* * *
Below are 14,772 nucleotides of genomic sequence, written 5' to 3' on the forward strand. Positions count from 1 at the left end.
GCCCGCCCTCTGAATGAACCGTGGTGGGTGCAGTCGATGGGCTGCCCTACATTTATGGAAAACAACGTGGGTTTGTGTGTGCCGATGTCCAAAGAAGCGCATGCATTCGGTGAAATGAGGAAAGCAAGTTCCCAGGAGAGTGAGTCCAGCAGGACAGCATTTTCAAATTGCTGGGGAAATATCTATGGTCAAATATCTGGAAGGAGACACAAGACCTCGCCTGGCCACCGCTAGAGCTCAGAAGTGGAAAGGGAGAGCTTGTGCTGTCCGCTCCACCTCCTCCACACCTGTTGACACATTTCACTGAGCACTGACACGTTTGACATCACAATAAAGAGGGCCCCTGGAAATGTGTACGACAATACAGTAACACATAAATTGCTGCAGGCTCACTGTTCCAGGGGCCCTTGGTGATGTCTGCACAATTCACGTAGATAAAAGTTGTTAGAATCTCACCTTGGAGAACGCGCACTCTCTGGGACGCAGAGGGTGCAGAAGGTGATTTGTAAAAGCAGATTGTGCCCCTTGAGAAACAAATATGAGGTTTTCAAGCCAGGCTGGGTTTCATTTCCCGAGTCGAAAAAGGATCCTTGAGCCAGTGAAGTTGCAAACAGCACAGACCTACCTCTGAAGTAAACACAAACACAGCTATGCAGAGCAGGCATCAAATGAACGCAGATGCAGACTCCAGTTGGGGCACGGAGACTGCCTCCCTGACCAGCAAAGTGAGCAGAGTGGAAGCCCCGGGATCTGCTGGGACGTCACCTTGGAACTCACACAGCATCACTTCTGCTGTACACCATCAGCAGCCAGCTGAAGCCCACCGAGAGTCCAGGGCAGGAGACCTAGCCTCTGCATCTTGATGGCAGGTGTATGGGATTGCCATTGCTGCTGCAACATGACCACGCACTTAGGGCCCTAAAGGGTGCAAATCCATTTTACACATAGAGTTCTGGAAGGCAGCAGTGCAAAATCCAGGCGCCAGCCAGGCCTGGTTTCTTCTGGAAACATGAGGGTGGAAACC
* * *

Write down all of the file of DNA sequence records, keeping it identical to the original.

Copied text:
Below are 14,772 nucleotides of genomic sequence, written 5' to 3' on the forward strand. Positions count from 1 at the left end.
GCCCGCCCTCTGAATGAACCGTGGTGGGTGCAGTCGATGGGCTGCCCTACATTTATGGAAAACAACGTGGGTTTGTGTGTGCCGATGTCCAAAGAAGCGCATGCATTCGGTGAAATGAGGAAAGCAAGTTCCCAGGAGAGTGAGTCCAGCAGGACAGCATTTTCAAATTGCTGGGGAAATATCTATGGTCAAATATCTGGAAGGAGACACAAGACCTCGCCTGGCCACCGCTAGAGCTCAGAAGTGGAAAGGGAGAGCTTGTGCTGTCCGCTCCACCTCCTCCACACCTGTTGACACATTTCACTGAGCACTGACACGTTTGACATCACAATAAAGAGGGCCCCTGGAAATGTGTACGACAATACAGTAACACATAAATTGCTGCAGGCTCACTGTTCCAGGGGCCCTTGGTGATGTCTGCACAATTCACGTAGATAAAAGTTGTTAGAATCTCACCTTGGAGAACGCGCACTCTCTGGGACGCAGAGGGTGCAGAAGGTGATTTGTAAAAGCAGATTGTGCCCCTTGAGAAACAAATATGAGGTTTTCAAGCCAGGCTGGGTTTCATTTCCCGAGTCGAAAAAGGATCCTTGAGCCAGTGAAGTTGCAAACAGCACAGACCTACCTCTGAAGTAAACACAAACACAGCTATGCAGAGCAGGCATCAAATGAACGCAGATGCAGACTCCAGTTGGGGCACGGAGACTGCCTCCCTGACCAGCAAAGTGAGCAGAGTGGAAGCCCCGGGATCTGCTGGGACGTCACCTTGGAACTCACACAGCATCACTTCTGCTGTACACCATCAGCAGCCAGCTGAAGCCCACCGAGAGTCCAGGGCAGGAGACCTAGCCTCTGCATCTTGATGGCAGGTGTATGGGATTGCCATTGCTGCTGCAACATGACCACGCACTTAGGGCCCTAAAGGGTGCAAATCCATTTTACACATAGAGTTCTGGAAGGCAGCAGTGCAAAATCCAGGCGCCAGCCAGGCCTGGTTTCTTCTGGAAACATGAGGGTGGAAACC